WASHINGTON — Not long after the uprising in Syria turned bloody late in the spring of 2011, the Pentagon and the National Security Agency developed a battle plan that featured a sophisticated cyberattack on the Syrian military and President Bashar Assad’s command structure.
For President Barack Obama, who has been adamantly opposed to direct U.S. intervention in a worsening crisis in Syria, such methods would seem to be an obvious, low-cost, low-casualty alternative. But after briefings on variants of the plans, he has so far turned them down.
The Obama administration has been engaged in a largely secret debate about whether cyberarms should be used like ordinary weapons, whether they should be rarely used covert tools, or whether they ought to be reserved for extraordinarily rare use against the most sophisticated, hard-to-reach targets.
And looming over the issue is the question of retaliation: whether such an attack on Syria’s air power, its electric grid or its leadership would prompt Syrian, Iranian or Russian retaliation in the United States.
It is a question Obama has never spoken about publicly. He has put the use of such weapons largely into the hands of the NSA, which operates under the laws guiding covert action. As a result, there is little of the public discussion that accompanied the arguments over nuclear weapons in the 1950s and ‘60s.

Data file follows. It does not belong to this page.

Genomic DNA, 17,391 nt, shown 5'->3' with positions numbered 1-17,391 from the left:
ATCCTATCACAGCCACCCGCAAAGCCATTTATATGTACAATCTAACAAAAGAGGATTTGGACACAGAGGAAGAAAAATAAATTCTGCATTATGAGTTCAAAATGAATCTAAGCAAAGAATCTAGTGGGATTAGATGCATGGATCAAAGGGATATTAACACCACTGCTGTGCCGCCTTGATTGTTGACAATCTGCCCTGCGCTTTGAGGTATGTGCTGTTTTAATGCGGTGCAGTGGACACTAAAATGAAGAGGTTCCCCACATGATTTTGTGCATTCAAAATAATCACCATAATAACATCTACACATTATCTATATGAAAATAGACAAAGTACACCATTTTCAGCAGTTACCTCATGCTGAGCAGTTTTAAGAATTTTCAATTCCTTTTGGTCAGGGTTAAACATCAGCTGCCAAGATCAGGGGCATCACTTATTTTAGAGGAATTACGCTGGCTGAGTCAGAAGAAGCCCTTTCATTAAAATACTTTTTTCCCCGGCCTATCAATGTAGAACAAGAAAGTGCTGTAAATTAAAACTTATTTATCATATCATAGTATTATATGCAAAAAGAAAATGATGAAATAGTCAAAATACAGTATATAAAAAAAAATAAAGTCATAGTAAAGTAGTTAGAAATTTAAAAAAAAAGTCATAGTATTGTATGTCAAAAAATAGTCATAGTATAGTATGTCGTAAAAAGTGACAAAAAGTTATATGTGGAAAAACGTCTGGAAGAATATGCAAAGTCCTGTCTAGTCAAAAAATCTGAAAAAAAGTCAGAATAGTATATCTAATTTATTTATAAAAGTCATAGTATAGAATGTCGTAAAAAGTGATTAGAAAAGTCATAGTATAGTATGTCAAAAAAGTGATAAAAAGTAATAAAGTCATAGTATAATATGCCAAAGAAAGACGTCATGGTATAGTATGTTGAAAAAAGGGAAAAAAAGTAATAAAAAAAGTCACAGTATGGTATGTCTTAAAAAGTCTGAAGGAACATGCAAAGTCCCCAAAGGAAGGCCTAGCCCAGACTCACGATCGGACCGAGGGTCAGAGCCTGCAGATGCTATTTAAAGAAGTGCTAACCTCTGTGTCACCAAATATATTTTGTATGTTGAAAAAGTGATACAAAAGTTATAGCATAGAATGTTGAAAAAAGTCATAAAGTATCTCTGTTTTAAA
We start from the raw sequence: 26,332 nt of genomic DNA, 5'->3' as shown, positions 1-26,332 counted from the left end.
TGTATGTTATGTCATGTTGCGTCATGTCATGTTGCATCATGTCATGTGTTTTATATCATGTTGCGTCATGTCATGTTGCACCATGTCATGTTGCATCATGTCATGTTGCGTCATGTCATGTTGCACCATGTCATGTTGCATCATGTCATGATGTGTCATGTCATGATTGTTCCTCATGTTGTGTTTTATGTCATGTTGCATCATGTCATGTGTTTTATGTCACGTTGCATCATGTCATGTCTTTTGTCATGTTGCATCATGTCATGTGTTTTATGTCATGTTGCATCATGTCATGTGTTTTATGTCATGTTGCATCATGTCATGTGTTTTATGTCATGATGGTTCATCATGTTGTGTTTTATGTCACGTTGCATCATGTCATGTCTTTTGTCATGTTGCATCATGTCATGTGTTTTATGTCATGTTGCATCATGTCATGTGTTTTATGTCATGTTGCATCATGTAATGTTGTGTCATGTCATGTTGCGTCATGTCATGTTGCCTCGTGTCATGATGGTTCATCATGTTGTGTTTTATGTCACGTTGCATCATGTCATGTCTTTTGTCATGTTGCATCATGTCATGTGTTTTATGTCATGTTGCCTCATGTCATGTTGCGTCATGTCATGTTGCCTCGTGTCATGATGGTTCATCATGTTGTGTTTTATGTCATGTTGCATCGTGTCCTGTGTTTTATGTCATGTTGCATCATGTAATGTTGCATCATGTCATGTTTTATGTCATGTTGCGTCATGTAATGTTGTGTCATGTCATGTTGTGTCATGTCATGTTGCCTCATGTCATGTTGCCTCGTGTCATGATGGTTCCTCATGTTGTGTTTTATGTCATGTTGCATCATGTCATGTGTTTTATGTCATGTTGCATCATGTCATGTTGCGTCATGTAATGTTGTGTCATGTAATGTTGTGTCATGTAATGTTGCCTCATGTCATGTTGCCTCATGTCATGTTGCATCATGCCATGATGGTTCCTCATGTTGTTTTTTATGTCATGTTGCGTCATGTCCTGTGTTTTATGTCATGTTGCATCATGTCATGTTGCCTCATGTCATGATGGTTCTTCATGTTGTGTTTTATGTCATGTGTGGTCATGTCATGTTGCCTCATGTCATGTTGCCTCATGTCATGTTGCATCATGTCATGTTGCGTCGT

But to many inside the administration, who declined to speak for attribution on discussions about one of the United States’ most highly classified abilities, Syria puts the issue back on the table.
One of the central issues is whether such a strike on Syria would be seen as a justified humanitarian intervention, less likely to cause civilian casualties than airstrikes, or whether it would only embolden U.S. adversaries who have themselves been debating how to use the new weapons.
Jason Healey, the director of the Cyber Statecraft Initiative at the Atlantic Council, argues that it is “worth doing to show that cyberoperations are not evil witchcraft but can be humanitarian.”
But others caution whether that would really be the perception.
“Here in the U.S. we tend to view a cyberattack as a de-escalation — it’s less damaging than airstrikes,” said Peter W. Singer, a Brookings Institution scholar who has recently published a book titled “Cybersecurity and Cyberwar: What Everyone Needs to Know.” “But elsewhere in the world it may well be viewed as opening up a new realm of warfare.”